Online commerce and social networks: Is Facebook the storefront of the future?

Online shopping has been with us for many years. The World Wide Web opened up to the commercial world back in the mid-1990s. However, the web itself has been displaced to a large degree by social networking and online life for many exists almost exclusively on these apps and sites rather than the broader internet. As such, commercial concerns hoping to keep pace with constant change must adapt to take advantage of social networking in the same way that bricks-and-mortar shops had to adapt to the emergence of web rivals. Could the social network be the new shopping mall?

Cutting off stealthy interlopers: A framework for secure cyber-physical systems

Cyber-physical systems (CPS), which combine modern networking with physical actuators, can be vulnerable against hackers. Recently, researchers at DGIST developed a new framework for CPSs that is resilient to a sophisticated kind of cyberattack. Unlike existing solutions, the proposed approach allows for real-time detection and recovery from the attack while ensuring stable operation. This paves the way for secure and reliable CPSs across various application domains, such as smart cities and unmanned public transportation.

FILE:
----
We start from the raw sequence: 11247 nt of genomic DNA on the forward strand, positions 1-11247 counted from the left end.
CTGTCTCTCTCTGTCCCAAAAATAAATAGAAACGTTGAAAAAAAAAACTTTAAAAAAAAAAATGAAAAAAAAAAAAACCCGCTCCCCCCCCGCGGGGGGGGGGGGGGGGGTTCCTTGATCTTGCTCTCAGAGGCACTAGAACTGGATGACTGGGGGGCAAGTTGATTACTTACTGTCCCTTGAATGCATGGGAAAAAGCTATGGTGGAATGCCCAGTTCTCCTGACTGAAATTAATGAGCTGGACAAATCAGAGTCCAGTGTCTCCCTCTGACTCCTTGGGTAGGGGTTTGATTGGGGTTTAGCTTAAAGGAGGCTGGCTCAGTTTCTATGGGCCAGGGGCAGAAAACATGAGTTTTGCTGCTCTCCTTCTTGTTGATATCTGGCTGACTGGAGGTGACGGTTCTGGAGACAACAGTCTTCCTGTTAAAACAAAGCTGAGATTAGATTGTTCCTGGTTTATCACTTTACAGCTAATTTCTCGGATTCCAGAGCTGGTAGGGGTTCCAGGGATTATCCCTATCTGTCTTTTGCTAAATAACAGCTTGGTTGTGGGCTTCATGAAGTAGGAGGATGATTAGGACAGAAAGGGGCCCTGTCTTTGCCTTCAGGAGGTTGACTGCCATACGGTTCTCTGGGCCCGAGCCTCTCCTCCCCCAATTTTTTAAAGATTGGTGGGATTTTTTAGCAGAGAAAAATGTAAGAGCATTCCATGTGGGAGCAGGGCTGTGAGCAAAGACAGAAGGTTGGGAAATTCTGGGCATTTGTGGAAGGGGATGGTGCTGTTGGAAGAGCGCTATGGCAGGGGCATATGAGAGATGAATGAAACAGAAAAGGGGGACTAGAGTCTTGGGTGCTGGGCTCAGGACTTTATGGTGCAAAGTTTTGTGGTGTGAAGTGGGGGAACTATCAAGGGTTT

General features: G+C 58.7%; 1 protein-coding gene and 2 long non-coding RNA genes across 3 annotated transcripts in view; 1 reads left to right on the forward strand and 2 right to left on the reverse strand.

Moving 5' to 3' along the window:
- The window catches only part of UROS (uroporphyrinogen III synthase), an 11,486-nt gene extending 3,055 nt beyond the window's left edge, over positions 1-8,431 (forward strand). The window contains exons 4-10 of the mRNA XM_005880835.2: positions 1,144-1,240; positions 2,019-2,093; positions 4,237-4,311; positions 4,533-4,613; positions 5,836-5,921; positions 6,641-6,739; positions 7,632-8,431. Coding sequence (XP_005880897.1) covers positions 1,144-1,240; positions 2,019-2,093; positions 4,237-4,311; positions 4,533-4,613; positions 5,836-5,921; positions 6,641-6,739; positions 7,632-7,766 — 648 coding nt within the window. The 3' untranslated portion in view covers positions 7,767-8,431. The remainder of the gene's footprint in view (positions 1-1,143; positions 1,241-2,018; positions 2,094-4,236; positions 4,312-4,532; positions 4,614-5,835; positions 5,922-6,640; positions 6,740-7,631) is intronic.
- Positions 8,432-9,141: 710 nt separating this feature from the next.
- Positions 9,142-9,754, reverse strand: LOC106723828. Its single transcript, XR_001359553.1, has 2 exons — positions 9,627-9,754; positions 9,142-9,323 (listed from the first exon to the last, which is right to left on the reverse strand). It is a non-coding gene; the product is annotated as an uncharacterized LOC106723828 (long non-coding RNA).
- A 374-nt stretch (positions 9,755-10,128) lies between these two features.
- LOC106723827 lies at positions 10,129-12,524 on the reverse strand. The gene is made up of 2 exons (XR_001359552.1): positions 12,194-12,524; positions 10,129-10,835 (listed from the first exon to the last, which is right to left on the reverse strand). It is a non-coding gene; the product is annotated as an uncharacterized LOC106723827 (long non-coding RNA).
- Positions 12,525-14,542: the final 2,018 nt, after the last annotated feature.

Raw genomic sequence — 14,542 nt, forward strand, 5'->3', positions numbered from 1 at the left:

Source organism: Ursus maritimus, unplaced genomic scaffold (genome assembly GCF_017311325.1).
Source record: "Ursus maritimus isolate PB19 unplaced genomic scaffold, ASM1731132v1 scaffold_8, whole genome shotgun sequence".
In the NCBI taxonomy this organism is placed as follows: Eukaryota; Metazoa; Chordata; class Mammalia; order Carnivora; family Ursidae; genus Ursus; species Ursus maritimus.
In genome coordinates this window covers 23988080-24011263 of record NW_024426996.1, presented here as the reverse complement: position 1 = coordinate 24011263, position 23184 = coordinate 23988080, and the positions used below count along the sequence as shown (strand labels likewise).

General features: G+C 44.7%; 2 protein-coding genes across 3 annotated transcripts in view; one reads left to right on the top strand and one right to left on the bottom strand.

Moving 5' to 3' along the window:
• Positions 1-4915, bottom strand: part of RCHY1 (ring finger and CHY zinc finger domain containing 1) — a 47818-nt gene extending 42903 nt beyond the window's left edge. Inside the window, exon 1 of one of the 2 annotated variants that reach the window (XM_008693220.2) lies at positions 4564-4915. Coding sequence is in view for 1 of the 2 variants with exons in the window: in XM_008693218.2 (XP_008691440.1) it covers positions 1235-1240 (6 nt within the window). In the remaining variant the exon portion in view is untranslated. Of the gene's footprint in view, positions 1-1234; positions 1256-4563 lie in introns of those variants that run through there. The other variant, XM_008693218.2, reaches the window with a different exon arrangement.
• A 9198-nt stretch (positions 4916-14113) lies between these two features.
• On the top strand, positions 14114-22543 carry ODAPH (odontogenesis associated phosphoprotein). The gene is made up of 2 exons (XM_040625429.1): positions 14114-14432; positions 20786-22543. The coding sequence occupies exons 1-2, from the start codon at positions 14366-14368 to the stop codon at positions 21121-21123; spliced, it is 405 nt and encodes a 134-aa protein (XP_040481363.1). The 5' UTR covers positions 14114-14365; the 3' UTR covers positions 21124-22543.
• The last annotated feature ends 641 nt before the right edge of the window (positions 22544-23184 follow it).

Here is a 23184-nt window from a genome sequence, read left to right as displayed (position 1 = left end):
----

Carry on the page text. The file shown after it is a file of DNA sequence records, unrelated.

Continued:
This is how we create the age-friendly smart city

Senior citizens need help and encouragement to remain active as they age in their own communities. Given the choice, that's what most would prefer. The smart city can provide the digital infrastructure for them to find and tailor the local neighborhood information they need to achieve this.

Can the city cycling boom survive the end of the COVID-19 pandemic?

When the COVID-19 pandemic broke out in 2019-20, it had an immense impact around the world, but particularly in urban areas, where it was particularly transmissible. Lockdowns and curfews were imposed, as well as distance work and remote learning, in an attempt to reduce infection rates. As car and plane travel dropped precipitously, air quality improved unintentionally due to an "unprecedented decline in CO2 emissions." At the same time, because cycling was a form of "safe mobility", leading cities created "pop-up" cycling lanes to encourage socially distanced mobility.